Translated by Arthur Machen.
"St. Germain--he would never dare to return to Paris."
"I am certain that he is here in disguise. The state messenger who ordered him to leave London has convinced him the English minister was not duped by the demand for his person to be given up, made by the Comte d'Afri in the name of the king to the States-General."
All this was mere guess-work, and it will be seen that I guessed rightly.
Madame d'Urfe then congratulated me on the charming girl whom I had sent from Grenoble to Paris. Valenglard had told her the whole story.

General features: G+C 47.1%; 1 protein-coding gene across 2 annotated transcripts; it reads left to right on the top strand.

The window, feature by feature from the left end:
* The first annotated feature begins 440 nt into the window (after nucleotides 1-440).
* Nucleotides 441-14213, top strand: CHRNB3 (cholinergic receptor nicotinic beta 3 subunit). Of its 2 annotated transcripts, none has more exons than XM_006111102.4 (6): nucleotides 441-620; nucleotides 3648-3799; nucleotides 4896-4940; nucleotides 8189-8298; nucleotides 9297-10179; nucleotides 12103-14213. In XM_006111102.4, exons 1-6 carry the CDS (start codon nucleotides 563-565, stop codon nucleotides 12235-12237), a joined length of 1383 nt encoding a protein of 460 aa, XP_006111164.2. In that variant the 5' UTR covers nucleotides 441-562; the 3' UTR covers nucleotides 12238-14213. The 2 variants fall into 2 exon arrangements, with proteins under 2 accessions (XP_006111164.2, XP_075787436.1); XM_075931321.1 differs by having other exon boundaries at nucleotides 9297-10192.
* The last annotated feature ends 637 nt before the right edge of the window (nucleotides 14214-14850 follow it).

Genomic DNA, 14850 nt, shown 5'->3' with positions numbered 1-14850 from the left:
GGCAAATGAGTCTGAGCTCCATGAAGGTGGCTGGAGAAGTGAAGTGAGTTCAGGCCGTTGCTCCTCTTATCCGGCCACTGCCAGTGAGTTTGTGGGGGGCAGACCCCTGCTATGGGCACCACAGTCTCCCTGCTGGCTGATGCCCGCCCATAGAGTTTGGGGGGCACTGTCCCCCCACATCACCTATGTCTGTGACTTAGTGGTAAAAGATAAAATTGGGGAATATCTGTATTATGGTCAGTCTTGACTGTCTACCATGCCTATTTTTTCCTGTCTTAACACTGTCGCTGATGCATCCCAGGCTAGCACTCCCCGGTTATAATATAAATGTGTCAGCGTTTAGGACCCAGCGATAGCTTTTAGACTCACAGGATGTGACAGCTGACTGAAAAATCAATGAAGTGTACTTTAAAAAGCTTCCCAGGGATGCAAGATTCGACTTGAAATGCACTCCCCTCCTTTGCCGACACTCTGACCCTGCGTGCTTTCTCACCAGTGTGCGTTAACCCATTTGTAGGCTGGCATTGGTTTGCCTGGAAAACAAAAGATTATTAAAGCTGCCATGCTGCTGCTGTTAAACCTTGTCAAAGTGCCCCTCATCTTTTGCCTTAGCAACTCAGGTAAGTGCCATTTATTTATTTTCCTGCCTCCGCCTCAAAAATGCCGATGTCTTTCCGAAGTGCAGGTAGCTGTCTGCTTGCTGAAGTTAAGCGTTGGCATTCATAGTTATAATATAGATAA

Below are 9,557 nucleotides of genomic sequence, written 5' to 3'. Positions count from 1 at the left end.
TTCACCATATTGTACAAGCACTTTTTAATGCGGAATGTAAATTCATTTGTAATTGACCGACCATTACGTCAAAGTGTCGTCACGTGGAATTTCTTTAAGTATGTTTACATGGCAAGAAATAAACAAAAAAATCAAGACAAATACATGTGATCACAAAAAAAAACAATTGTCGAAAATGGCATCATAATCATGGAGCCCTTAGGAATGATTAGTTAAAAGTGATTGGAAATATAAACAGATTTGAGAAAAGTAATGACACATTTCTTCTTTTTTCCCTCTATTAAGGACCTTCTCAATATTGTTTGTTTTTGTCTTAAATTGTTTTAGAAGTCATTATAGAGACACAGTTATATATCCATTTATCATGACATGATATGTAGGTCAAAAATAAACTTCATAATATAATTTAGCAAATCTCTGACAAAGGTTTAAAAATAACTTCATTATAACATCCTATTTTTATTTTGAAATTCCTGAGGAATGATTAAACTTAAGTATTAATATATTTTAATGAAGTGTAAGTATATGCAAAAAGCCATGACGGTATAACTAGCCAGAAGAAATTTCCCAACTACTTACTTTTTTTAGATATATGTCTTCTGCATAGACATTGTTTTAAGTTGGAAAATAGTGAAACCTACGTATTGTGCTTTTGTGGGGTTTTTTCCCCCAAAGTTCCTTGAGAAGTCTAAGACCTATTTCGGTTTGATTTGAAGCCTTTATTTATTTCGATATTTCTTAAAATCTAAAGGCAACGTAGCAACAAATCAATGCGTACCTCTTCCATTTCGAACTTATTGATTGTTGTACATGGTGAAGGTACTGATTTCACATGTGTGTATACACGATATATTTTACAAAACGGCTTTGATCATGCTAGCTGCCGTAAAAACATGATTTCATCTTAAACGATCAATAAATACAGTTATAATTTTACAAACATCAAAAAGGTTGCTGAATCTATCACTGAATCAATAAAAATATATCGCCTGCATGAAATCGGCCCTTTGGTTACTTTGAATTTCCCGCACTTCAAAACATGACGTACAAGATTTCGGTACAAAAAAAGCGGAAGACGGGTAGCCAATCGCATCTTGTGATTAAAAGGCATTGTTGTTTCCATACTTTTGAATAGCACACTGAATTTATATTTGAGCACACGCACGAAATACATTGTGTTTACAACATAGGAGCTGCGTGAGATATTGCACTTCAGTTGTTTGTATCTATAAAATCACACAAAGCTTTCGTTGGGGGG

"The king adores her," said she, "and before long she will make him a father. I have been to see her at Passi with the Duchesse de l'Oraguais."
"She will give birth to a son who will make France happy, and in thirty years time you will see wondrous things, of which, unfortunately, I can tell you nothing until your transformation. Did you mention my name to her?"
"No, I did not; but I am sure you will be able to see her, if only at Madame Varnier's."